1st Edition

Gastrospaces A Philosophical Study of Where We Eat

    176 Pages 4 B/W Illustrations
    by Routledge

    This book explores the moral and political significance of gastrospaces: the spaces where we eat. It adopts an innovative approach, combining analytic political philosophy and analytic ontology, to lay down the theoretical foundations for a multi- and inter-disciplinary research agenda on the complex interconnections between food and space.

    Social science and humanities scholars have studied the ties between food consumption and space from multiple angles. This book sets up a different and more foundational approach, which engages with these bodies of work and integrates them into a coherent framework. While taking the reader through a theoretical journey of varying complexities, the book also illustrates the social, political and cultural significance of gastrospaces by surveying an array of examples from diverse historical and geographical contexts. It then draws on John Rawls’s political philosophy to show that gastrospaces are sites of justice and injustice, and complements this analysis by developing an ontological model for gastrospaces that facilitates a systematic analysis of their social, political and cultural significance. The book ends with a toolbox for the study of gastrospaces that different stakeholders may apply to their respective contexts of intervention.

    This book will appeal to philosophers, political scientists, food scholars, geographers, and any interested in the intersection between food and space. By focusing on a wide range of real-world topics related to gastrospaces, such as socially restrictive dress codes, child-free restaurants, speakeasies, racist bans, and gendered kitchen designs, the book will also be of interest to non-academic stakeholders such as urban planners, policymakers, designers, managers, and consumers.

    CHAPTER 1: A Guide to Gastrospaces

    1.1 Foods, Spaces, and Gastrospaces

    1.2 “Gastrospaces”

    1.3 Gastrospaces In Hard Times

    1.4 The Varieties of Gastrospaces

    1.5 Shades and Borders


    CHAPTER 2: Perspectives on Food and Space

    2.1 Third Places

    2.2 Foodscapes (and Foodways)

    2.3 Around Tables, Carpets, Trays, …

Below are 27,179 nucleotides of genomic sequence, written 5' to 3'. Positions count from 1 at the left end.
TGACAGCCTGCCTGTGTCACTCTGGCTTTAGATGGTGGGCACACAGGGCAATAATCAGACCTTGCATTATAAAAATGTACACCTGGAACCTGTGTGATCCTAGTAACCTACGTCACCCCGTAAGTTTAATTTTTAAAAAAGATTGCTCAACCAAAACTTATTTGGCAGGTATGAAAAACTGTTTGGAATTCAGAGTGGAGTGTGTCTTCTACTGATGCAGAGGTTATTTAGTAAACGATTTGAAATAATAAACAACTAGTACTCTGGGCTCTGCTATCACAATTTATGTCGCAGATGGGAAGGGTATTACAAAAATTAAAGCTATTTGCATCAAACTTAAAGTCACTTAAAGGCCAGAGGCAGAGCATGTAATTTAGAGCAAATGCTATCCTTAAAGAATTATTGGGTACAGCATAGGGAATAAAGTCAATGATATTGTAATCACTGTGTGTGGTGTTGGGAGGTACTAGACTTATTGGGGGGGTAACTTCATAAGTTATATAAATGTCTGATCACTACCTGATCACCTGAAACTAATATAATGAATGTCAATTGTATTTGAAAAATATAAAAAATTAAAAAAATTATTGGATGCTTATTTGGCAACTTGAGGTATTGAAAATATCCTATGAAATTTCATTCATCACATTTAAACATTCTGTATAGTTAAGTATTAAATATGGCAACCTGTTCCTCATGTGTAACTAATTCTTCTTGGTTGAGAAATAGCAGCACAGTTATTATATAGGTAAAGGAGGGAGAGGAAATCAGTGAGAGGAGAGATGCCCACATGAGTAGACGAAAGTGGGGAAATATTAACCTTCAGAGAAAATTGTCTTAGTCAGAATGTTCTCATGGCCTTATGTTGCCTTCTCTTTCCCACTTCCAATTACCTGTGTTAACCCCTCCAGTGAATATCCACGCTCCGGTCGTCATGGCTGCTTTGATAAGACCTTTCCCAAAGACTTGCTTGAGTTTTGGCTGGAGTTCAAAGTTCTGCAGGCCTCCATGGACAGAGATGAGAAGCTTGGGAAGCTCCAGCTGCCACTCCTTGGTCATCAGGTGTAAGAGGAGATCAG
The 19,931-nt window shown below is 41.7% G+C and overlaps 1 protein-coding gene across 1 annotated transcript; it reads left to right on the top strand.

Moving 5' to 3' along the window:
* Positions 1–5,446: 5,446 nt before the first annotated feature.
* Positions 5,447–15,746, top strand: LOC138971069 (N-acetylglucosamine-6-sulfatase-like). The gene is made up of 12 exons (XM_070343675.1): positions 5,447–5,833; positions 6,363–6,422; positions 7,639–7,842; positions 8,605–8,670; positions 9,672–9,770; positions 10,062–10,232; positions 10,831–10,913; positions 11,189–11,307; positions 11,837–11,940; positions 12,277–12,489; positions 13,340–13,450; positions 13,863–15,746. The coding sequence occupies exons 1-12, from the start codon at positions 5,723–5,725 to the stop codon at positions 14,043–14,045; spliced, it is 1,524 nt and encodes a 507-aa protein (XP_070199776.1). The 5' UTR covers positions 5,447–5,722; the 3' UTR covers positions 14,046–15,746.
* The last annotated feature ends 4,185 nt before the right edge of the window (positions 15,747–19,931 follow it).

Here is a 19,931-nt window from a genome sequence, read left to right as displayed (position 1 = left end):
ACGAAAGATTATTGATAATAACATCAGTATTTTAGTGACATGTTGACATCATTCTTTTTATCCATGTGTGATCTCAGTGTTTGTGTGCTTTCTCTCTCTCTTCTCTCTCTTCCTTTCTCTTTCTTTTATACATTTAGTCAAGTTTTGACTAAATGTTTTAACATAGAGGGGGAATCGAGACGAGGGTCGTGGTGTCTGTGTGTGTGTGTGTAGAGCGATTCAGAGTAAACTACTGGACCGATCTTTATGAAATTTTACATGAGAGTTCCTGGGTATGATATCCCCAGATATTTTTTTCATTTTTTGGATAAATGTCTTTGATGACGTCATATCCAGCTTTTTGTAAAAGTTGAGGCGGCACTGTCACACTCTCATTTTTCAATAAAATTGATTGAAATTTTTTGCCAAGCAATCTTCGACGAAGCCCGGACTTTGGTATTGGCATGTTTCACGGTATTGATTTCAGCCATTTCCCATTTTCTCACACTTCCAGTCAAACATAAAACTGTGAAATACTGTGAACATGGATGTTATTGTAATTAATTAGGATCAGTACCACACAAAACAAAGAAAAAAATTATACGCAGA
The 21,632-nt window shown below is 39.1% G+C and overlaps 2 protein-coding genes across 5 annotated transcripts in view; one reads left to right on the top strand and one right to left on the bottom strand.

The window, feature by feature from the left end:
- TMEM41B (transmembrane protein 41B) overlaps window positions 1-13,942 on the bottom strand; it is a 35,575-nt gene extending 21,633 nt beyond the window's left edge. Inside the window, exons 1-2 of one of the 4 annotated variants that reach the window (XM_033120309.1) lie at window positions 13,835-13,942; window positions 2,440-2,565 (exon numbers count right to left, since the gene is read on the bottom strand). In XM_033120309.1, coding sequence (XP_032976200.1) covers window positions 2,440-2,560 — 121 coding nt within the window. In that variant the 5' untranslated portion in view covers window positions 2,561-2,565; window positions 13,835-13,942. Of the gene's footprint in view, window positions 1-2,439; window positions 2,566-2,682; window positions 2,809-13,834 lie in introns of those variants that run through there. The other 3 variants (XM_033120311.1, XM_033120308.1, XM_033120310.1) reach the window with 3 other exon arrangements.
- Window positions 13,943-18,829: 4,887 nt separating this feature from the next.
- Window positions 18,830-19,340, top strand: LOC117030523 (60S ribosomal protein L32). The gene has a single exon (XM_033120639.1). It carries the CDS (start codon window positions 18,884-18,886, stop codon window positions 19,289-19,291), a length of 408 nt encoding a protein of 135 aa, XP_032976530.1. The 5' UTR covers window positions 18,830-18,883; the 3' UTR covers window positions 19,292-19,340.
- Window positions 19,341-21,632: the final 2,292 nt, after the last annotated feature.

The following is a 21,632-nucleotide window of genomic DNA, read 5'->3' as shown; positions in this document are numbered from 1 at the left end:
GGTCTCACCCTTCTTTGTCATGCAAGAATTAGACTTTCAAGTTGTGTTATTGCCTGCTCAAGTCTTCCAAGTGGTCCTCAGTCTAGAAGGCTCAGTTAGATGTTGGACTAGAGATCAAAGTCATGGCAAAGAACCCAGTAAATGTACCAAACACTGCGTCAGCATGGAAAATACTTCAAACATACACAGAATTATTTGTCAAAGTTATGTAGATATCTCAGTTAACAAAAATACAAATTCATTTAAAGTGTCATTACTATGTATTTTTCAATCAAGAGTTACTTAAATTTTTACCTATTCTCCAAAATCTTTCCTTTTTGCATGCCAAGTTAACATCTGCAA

2.4 Eating Together: Cultivating Conviviality, Commensality, Feasting … and Other Ties

    2.5 The Edge of Gastrospaces


    CHAPTER 3: Justice, Injustice, and Gastrospaces

    3.1 Analytic Philosophy: Tools

    3.2 Authors, Texts and Sources

    3.3 Analytic Political Philosophy

    3.4 The Political Value of Gastrospaces

    3.5 Gastrospaces and the Second Moral Power

    3.6 Gastrospaces and the First Moral Power

    3.7 Gastrospaces, Neutrality, and Institutions


    CHAPTER 4: Modeling Gastrospaces

    4.1 Introducing Analytic Ontology

    4.2 Ontological Models

    4.3 Towards an Ontological Model for Gastrospaces

    4.4 Systems of Gastrospaces

    4.5 Ontological Choices

    4.6 Epistemic Authorities


    CHAPTER 5: Features, Functions, and Values

    5.1 A Dynamic Model

    5.2 Features

    5.3 Functions

    5.4 Values

    5.5 Connecting a Moral Powers Approach to the Framework.

    5.6 Processes and Authorities of Gastrospace Modeling

    5.7 Putting the Framework at Use: Autonomy, Design, Management


    CHAPTER 6: A Toolbox for Gastrospaces

    6.1 A Unified Framework

    6.2 Tools from the Ontological Workshop

    6.3 Tools from the Political Philosophy Workshop

    6.4 Three Contexts of Application


    Matteo Bonotti is Senior Lecturer in the Department of Politics and International Relations at Monash University.

    Andrea Borghini is Associate Professor in the Department of Philosophy at the University of Milan.

    Nicola Piras is a Full Researcher in the Centre for Ethics, Politics, and Society at the University of Minho.

    Beatrice Serini is a PhD Candidate in the Department of Philosophy at the University of Milan.